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Forever half Ethiopian: Challenging cultural and biological differences in the heart of the family

Katrien De Graeve UGent (2010)
abstract
Although there has been growing academic interest in the tendency among transnational adoptive parents to incorporate aspects of the child’s so-called birth culture into their lives, much less attention is paid to the role these culture keeping practices play in the families’ quest for full citizenship. By contrast, this paper attempts to elucidate culture keeping’s underlying objective to realize full inclusion. By drawing on ethnographic research among Flemish (prospective) adoptive families with children from Ethiopia in a range of different settings (such as casual gatherings of adoptive parents, meetings organized by adoption agencies, adoptive parents’ organizations, etc.), this paper tries to reveal the strategies behind this remarkable practice and frames it in broader cosmopolitanist, multiculturalist or consumerist tendencies of dealing with difference in Flemish society. The fieldwork results suggest that in the light of nativist and biologist ideologies full belonging of the adoptive child is often denied. That is why parents search for ways to maximize feelings of inclusion by the imagining and moulding of a transnational or cosmopolitan citizenship for their children. I argue that these explicit and marked attempts of socialization towards a more inclusive citizenship can be designated as a practice of ‘self-conscious citizenship’, in parallel to Signe Howell’s ‘self-conscious kinship’. Whereas the conscious kinship practices aim to bring the child into a significant and permanent relation to its family, the conscious citizenship practices tend to evoke some form of imagined belonging in a cosmopolitan or transnational world – and this in face of homogenizing tendencies in Flemish society.
Please use this url to cite or link to this publication:
author
organization
year
type
conference
publication status
published
subject
pages
1 pages
conference name
Adoption: Secret histories, public policies
conference location
MIT, Cambridge, MA, US
conference start
2010-04-29
conference end
2010-05-02
language
English
UGent publication?
yes
classification
C3
id
1078811
handle
http://hdl.handle.net/1854/LU-1078811
date created
2010-11-24 10:42:34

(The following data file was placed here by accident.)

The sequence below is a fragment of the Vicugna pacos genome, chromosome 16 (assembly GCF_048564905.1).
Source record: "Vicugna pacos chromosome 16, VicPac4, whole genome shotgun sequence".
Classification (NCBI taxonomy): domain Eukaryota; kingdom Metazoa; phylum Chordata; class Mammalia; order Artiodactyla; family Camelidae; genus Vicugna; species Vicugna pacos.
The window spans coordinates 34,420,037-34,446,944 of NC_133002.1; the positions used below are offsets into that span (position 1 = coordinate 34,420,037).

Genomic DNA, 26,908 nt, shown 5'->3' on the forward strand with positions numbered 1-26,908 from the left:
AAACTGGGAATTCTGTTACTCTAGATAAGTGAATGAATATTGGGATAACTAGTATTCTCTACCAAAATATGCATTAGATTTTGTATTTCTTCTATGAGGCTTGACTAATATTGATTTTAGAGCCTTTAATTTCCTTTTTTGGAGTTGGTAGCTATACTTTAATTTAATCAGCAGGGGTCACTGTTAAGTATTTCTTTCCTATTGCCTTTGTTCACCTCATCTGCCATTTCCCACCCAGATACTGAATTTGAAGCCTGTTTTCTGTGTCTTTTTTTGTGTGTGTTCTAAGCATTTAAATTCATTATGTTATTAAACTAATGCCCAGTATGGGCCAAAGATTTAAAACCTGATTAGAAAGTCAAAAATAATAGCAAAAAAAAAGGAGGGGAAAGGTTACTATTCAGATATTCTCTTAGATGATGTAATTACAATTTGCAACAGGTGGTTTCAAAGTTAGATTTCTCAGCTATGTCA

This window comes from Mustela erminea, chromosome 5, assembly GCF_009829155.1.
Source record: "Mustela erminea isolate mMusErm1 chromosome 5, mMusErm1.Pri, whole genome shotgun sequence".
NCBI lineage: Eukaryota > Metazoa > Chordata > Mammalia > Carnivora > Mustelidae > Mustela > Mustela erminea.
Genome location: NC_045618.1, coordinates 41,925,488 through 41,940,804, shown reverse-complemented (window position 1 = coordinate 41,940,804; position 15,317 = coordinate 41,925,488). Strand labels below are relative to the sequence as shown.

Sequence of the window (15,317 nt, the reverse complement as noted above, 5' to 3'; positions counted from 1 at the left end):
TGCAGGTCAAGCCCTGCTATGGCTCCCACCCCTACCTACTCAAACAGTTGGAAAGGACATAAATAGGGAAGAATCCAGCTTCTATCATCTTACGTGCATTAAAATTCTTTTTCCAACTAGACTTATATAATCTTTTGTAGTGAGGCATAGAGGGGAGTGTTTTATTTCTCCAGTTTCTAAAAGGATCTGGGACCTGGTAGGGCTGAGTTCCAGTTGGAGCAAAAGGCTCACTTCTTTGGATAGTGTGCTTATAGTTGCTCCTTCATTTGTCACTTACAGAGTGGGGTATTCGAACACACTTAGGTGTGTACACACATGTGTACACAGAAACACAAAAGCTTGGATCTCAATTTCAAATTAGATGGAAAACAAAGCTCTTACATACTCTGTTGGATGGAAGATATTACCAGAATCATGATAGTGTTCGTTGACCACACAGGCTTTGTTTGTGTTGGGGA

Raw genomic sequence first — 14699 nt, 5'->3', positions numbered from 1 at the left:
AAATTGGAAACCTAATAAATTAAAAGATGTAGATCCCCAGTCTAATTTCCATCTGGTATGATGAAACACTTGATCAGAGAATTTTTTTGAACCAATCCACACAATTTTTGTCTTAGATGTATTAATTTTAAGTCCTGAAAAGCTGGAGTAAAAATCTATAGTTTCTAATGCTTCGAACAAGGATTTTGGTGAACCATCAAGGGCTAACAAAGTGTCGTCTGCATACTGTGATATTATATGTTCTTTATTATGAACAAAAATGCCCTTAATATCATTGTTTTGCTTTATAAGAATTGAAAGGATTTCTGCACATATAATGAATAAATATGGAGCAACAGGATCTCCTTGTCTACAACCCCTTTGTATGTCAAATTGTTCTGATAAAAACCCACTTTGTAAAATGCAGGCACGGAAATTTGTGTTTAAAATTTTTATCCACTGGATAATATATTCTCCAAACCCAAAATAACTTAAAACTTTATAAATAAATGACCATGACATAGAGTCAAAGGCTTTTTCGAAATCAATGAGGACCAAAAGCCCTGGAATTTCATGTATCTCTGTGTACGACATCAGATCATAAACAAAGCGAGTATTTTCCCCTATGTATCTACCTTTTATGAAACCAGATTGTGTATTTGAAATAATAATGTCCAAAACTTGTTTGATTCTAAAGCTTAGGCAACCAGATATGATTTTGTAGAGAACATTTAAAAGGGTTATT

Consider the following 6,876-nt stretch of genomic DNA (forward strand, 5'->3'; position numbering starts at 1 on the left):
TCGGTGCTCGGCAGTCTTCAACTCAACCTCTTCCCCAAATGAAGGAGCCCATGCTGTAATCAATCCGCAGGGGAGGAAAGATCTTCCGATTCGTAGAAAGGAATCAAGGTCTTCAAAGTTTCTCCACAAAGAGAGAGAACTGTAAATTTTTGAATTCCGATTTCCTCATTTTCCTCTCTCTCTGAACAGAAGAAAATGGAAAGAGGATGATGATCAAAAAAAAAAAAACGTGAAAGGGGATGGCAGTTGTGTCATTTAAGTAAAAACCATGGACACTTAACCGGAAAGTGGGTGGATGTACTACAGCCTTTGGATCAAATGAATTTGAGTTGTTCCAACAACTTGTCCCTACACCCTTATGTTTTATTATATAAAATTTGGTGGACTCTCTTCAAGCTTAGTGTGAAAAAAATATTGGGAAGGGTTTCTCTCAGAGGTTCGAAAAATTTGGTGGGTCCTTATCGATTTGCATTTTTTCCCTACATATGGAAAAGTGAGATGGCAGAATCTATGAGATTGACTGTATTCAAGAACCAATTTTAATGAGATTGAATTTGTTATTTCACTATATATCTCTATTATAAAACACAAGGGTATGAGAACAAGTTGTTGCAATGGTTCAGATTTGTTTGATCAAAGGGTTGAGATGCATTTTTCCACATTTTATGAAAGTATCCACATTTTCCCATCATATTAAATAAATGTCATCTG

date last changed
2016-12-19 15:34:56
@inproceedings{1078811,
  abstract     = {Although there has been growing academic interest in the tendency among transnational adoptive parents to incorporate aspects of the child{\textquoteright}s so-called birth culture into their lives, much less attention is paid to the role these culture keeping practices play in the families{\textquoteright} quest for full citizenship. By contrast, this paper attempts to elucidate culture keeping{\textquoteright}s underlying objective to realize full inclusion. By drawing on ethnographic research among Flemish (prospective) adoptive families with children from Ethiopia in a range of different settings (such as  casual gatherings of adoptive parents, meetings organized by adoption agencies, adoptive parents{\textquoteright} organizations, etc.), this paper tries to reveal the strategies behind this remarkable practice and frames it in broader cosmopolitanist, multiculturalist or consumerist tendencies of dealing with difference in Flemish society. 

The fieldwork results suggest that in the light of nativist and biologist ideologies full belonging of the adoptive child is often denied. That is why parents search for ways to maximize feelings of inclusion by the imagining and moulding of a transnational or cosmopolitan citizenship for their children. I argue that these explicit and marked attempts of socialization towards a more inclusive citizenship can be designated as a practice of {\textquoteleft}self-conscious citizenship{\textquoteright}, in parallel to Signe Howell{\textquoteright}s {\textquoteleft}self-conscious kinship{\textquoteright}. Whereas the conscious kinship practices aim to bring the child into a significant and permanent relation to its family, the conscious citizenship practices tend to evoke some form of imagined belonging in a cosmopolitan or transnational world -- and this in face of homogenizing tendencies in Flemish society.},
  author       = {De Graeve, Katrien},
  language     = {eng},
  location     = {MIT, Cambridge, MA, US},
  pages        = {1},
  title        = {Forever half Ethiopian: Challenging cultural and biological differences in the heart of the family},
  year         = {2010},
}

Chicago
De Graeve, Katrien. 2010. “Forever Half Ethiopian: Challenging Cultural and Biological Differences in the Heart of the Family.” In .
APA
De Graeve, K. (2010). Forever half Ethiopian: Challenging cultural and biological differences in the heart of the family. Presented at the Adoption: Secret histories, public policies.
Vancouver
1.
De Graeve K. Forever half Ethiopian: Challenging cultural and biological differences in the heart of the family. 2010.
MLA
De Graeve, Katrien. “Forever Half Ethiopian: Challenging Cultural and Biological Differences in the Heart of the Family.” 2010. Print.